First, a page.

Evidence that led to a Catholic priest’s child pornography conviction should not be allowed in the trial of the diocese and the bishop who supervised him, defense attorneys argue in a pre-trial motion.
By TONY RIZZO
The Kansas City Star
Bishop Robert Finn and the Diocese of Kansas City-St. Joseph are scheduled for a trial starting Sept. 24 in Jackson County on misdemeanor charges of failing to report suspected child abuse by the Rev. Shawn Ratigan.
In their pre-trial motion, attorneys for Finn and the diocese ask a judge to exclude eight pieces of evidence they believe prosecutors intend to introduce at trial, including the contents of Ratigan’s computer hard drive that were turned over to the diocese in December 2010 and to police in May 2011.
The defense maintains that neither Finn nor another high diocesan official saw or reviewed the hard drive’s contents.
They also seek the exclusion of images found in Ratigan’s possession about the time of his arrest. Again, they maintain that those items were never seen by the bishop or other diocesan officials.
Even if a judge rules that the material is admissible, the defense says its evidentiary value is outweighed by the prejudicial effect it would have on the defendants.
Federal prosecutors used the material in question to charge Ratigan with multiple counts of producing child pornography. He recently pleaded guilty and is awaiting sentencing.
Attorneys for the bishop and the diocese also want excluded from trial a memo from the diocese’s head of information technology that outlined what she found on Ratigan’s computer after the diocese received it.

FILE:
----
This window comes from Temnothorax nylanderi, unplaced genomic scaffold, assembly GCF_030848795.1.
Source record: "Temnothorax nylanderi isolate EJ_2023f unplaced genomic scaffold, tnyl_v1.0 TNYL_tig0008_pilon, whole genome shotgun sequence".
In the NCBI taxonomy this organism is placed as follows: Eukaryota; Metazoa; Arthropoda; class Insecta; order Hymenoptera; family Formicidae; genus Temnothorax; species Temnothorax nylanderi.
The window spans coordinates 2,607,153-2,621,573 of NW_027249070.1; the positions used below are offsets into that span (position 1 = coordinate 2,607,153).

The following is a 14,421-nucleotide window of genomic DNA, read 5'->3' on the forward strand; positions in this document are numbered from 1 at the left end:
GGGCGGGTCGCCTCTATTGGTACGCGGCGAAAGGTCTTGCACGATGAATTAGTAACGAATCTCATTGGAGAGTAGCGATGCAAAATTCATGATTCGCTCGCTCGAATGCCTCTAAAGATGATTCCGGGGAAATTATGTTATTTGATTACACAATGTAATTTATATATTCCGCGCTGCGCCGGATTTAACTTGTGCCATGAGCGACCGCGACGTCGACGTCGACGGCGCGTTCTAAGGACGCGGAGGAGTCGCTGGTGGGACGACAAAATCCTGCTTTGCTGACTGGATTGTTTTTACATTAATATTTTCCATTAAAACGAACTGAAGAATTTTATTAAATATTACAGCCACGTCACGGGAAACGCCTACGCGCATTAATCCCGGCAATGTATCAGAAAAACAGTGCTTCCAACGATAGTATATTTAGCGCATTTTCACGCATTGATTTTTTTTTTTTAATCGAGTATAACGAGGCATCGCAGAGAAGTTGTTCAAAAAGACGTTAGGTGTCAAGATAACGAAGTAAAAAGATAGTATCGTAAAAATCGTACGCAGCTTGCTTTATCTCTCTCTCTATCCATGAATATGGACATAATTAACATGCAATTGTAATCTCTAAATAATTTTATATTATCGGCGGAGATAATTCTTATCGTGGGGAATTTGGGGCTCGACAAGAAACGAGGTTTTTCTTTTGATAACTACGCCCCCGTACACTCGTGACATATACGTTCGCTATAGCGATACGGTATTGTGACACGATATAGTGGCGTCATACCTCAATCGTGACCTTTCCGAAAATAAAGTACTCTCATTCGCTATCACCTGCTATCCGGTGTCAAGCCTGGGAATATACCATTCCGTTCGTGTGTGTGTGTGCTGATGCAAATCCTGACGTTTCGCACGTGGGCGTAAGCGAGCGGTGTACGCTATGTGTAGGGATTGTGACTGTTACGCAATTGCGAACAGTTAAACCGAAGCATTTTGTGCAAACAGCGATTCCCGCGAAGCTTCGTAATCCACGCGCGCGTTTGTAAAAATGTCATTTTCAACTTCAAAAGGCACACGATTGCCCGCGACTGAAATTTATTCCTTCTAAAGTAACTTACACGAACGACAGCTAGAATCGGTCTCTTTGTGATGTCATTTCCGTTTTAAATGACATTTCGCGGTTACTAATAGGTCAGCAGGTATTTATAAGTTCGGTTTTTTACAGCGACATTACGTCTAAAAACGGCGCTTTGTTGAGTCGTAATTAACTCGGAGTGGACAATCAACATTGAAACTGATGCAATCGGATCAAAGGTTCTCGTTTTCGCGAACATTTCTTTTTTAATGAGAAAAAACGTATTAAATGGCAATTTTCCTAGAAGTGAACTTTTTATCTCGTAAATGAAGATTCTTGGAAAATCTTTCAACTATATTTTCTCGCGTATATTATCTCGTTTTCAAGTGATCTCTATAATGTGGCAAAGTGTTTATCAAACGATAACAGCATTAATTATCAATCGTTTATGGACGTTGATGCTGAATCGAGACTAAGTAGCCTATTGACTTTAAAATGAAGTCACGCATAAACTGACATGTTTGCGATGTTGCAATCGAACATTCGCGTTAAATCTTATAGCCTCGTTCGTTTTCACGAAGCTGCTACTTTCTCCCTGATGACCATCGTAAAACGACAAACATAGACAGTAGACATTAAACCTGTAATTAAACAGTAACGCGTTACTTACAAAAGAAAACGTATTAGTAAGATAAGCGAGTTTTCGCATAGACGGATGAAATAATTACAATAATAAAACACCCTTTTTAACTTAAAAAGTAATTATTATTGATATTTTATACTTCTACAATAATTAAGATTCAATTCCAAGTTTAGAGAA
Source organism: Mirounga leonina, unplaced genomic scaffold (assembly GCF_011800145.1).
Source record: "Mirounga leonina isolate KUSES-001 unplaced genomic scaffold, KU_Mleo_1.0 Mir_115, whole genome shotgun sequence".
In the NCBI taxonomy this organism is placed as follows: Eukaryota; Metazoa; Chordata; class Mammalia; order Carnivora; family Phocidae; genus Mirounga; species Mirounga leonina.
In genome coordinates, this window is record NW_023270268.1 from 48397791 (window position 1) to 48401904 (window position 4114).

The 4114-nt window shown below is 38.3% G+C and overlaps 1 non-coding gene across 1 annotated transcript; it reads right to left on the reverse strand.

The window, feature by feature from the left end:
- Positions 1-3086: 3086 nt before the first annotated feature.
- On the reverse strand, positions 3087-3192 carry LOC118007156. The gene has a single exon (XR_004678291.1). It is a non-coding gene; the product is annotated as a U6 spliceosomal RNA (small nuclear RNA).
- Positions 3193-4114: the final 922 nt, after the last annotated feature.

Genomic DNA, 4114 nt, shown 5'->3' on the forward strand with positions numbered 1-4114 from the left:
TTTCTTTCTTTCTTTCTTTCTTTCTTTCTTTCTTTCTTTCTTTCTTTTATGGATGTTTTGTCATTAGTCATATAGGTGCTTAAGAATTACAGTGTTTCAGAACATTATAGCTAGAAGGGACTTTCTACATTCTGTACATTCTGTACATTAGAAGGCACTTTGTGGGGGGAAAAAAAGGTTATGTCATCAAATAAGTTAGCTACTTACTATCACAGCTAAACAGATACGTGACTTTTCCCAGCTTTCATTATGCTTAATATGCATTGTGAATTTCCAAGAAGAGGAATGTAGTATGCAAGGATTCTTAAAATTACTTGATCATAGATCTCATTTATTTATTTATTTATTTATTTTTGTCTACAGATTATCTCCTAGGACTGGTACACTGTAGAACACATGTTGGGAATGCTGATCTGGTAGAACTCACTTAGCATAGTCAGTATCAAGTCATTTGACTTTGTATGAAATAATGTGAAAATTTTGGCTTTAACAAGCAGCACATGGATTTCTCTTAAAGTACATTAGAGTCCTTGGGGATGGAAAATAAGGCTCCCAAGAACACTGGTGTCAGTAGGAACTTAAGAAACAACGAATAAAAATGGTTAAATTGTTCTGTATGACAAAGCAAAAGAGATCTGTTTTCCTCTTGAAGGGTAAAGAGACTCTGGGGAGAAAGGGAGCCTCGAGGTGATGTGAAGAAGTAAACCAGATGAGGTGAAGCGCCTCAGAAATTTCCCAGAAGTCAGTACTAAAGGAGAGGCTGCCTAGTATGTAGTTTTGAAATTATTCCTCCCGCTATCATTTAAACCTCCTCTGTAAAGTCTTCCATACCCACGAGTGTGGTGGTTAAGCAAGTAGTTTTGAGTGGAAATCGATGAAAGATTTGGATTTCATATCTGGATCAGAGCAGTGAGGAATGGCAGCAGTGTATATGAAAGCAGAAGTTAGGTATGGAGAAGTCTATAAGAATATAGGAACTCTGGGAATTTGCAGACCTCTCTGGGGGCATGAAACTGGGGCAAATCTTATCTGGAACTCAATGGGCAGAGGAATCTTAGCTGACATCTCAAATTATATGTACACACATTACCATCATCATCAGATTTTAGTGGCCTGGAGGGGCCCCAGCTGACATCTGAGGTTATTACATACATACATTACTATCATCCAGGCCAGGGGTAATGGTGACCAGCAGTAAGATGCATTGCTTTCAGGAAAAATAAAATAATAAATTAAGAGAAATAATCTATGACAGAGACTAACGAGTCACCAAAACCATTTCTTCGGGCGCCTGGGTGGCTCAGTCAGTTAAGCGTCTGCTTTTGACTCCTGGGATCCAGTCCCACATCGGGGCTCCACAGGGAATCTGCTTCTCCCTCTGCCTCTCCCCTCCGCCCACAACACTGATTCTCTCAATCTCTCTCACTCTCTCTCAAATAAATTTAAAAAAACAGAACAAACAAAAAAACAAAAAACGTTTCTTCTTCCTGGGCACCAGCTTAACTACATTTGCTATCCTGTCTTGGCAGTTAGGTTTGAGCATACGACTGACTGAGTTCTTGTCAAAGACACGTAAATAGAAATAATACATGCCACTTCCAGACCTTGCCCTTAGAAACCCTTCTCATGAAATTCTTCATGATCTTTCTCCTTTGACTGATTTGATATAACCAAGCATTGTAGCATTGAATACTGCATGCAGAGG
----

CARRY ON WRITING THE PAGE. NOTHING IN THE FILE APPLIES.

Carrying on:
Finn never was shown that memo, according to the defense motion.
“Further, even if the evidence establishes that other diocesan employees described images discovered on the Ratigan computer to Bishop Finn, there is still no evidence to indicate that Bishop Finn read the memo or saw the images,” the motion states.
And in the case of the diocese, the evidence would be relevant only if it could be shown that the diocesan official in charge of investigating complaints against priests had “actual knowledge” of the memo “during the scope and course of his employment.”
The motion also seeks to exclude another memo, written in May 2010 by the school principal at the Northland parish where Ratigan was pastor, that raised concerns about Ratigan’s behavior toward children. The memo predates the alleged criminal conduct for which the bishop and diocese are being tried, and Finn never saw or read the memo, the defense says.
The motion also asks that the prosecution not be allowed to present evidence it has sought regarding “previous knowledge of concerns regarding Father Ratigan and children” unless it specifically identifies those concerns and can show the high diocesan officials knew of them.
The defense also believes the judge should disallow evidence related to other priests and testimony about a 2008 civil lawsuit settlement between the diocese and several plaintiffs who alleged sexual abuse by priests.
A spokesman for Jackson County Prosecutor Jean Peters Baker said prosecutors will respond in writing to the motion, probably later this week.
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